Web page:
Several administrators across campus have responsibility for posting calendar events. Each school and department has one or more administrators who keep their particular area's content up-to-date. Many have the ability to post events on multiple calendar sections.
You can view the calendar on our site. You'll see that you can select specific calendars from the directory and use the right-hand navigation to select related items, add events to other calendars, share calendars, and so forth.
We launched the calendar in August 2008. Since that time, users have reported the following characteristics and features:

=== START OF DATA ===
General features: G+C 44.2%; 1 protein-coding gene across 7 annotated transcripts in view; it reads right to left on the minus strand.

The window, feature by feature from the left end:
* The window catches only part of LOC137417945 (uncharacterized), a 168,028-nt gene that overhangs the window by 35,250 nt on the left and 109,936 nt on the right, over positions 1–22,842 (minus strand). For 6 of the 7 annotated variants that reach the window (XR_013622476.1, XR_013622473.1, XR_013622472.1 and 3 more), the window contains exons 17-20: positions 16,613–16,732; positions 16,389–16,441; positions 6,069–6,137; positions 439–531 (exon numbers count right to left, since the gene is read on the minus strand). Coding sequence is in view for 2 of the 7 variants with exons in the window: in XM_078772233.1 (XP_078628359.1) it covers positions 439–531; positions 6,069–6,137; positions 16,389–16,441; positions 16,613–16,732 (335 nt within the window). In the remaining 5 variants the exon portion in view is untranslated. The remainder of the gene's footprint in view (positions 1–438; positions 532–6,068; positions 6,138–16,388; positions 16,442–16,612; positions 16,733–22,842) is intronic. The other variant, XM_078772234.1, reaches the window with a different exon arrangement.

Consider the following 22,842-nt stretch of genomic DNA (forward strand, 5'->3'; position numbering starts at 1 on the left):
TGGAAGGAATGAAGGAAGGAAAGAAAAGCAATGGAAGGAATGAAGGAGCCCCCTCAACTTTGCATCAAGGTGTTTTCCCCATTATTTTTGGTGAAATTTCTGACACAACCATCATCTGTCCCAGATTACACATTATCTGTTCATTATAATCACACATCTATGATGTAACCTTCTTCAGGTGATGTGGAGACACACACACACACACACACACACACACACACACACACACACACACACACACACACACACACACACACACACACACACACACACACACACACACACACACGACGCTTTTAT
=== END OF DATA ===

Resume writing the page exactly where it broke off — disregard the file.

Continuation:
- Informative. Users can set up reminders for events via e-mail or text message.
- User-friendly. The calendar allows for seamless maintenance, such as adding, modifying, canceling, and deleting events. The system is tied to Creighton's active directory system, allowing Creighton user names and passwords for access. Beyond that, a calendar administrator grants users administrator rights for each calendar category. There is also a guest account option.
- Easily found by search engines. Large amounts of traffic come from Google, MSN, and Yahoo search engines, thanks to the system's refined design. Since the program is set up for optimal indexing by Google, a search for a phrase such as “Creighton classes begin” allows for the item to be easily found—often appearing as the first item on the list of search results.
- Highly customizable. Users can select specific calendars they want to see and can add the entire calendar or specific events to their iGoogle, Outlook, or other calendars.